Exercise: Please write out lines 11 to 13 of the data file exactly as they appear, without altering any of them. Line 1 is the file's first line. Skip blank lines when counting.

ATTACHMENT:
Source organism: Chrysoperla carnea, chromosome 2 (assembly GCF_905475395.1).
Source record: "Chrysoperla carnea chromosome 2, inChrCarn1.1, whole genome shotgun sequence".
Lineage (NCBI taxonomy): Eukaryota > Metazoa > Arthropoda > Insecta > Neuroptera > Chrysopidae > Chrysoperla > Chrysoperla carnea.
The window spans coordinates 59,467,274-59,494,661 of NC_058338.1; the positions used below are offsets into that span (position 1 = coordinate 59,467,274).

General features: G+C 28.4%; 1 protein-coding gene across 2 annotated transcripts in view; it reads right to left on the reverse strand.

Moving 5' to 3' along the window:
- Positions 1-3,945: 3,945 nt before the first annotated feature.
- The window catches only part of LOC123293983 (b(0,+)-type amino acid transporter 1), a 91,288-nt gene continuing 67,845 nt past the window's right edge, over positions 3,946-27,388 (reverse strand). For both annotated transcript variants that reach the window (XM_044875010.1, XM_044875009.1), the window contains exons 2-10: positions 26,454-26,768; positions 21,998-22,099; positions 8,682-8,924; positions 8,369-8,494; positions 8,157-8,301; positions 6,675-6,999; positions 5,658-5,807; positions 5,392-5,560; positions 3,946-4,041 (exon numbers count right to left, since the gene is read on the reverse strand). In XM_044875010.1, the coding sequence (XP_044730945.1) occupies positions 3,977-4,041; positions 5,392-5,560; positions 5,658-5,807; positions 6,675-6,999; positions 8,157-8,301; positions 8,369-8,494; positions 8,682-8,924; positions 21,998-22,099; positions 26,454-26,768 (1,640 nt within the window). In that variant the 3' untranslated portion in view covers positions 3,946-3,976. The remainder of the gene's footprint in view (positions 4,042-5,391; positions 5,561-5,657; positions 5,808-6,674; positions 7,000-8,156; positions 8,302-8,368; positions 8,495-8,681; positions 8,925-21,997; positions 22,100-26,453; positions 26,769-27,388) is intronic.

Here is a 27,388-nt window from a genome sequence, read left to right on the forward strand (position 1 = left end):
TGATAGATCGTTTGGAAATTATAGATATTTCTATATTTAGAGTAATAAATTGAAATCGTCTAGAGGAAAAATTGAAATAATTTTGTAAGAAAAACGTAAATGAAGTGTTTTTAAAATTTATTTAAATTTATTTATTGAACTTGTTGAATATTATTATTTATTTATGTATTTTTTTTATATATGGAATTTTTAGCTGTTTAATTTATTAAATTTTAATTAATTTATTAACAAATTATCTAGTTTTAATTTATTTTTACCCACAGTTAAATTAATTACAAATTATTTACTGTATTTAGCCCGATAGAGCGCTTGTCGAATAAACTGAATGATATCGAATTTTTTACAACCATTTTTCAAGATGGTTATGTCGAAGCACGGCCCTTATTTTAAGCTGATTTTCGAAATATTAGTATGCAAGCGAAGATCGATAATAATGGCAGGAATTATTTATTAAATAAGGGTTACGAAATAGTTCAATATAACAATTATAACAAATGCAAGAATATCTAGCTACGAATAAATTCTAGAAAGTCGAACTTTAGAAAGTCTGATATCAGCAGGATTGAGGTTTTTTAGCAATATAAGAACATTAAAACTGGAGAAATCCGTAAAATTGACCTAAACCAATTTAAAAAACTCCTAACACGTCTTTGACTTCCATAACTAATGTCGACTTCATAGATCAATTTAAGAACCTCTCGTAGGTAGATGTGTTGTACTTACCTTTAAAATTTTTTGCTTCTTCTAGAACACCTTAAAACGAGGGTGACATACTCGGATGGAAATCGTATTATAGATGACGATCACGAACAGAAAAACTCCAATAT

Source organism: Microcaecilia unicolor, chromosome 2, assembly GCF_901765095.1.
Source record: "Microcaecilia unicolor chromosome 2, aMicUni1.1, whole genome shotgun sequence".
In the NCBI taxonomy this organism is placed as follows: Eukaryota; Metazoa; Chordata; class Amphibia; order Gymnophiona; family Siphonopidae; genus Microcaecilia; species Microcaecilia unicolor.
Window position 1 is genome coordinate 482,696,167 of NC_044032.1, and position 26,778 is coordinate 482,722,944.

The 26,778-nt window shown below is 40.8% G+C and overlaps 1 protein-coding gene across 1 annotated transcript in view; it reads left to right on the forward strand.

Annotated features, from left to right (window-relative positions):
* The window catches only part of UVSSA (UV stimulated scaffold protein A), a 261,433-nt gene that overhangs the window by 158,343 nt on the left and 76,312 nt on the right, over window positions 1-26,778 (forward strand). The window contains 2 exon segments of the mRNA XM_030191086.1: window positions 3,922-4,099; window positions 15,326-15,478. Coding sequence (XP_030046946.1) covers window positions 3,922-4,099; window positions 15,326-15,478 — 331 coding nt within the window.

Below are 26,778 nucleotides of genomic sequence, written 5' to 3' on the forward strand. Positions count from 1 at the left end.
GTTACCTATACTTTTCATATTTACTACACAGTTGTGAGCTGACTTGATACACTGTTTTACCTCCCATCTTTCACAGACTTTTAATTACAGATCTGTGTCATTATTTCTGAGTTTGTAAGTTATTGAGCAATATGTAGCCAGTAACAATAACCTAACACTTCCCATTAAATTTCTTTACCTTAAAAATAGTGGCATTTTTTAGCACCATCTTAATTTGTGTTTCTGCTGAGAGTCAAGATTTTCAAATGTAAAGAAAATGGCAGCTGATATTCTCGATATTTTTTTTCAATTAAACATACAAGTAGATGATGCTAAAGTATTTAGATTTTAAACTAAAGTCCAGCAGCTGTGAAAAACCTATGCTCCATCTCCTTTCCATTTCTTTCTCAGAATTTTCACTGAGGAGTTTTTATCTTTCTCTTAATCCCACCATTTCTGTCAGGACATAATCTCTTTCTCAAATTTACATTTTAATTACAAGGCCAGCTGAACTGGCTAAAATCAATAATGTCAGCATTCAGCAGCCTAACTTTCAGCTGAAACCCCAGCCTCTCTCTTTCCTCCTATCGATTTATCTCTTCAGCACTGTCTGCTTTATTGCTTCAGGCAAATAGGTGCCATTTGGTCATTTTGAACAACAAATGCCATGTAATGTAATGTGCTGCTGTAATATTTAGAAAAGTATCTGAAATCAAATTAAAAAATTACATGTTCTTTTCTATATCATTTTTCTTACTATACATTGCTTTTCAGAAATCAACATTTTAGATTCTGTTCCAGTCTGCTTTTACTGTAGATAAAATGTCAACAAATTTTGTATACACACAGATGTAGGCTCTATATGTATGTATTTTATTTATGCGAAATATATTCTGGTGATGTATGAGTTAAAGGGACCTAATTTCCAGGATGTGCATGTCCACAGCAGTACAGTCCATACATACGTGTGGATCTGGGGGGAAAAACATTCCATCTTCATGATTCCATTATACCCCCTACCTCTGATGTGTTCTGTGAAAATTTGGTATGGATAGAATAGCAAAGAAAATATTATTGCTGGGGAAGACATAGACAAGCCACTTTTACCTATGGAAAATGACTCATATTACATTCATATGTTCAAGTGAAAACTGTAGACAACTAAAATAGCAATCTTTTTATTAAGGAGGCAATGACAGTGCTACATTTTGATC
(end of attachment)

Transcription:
Source organism: Microcaecilia unicolor, chromosome 2, assembly GCF_901765095.1.
Source record: "Microcaecilia unicolor chromosome 2, aMicUni1.1, whole genome shotgun sequence".
In the NCBI taxonomy this organism is placed as follows: Eukaryota; Metazoa; Chordata; class Amphibia; order Gymnophiona; family Siphonopidae; genus Microcaecilia; species Microcaecilia unicolor.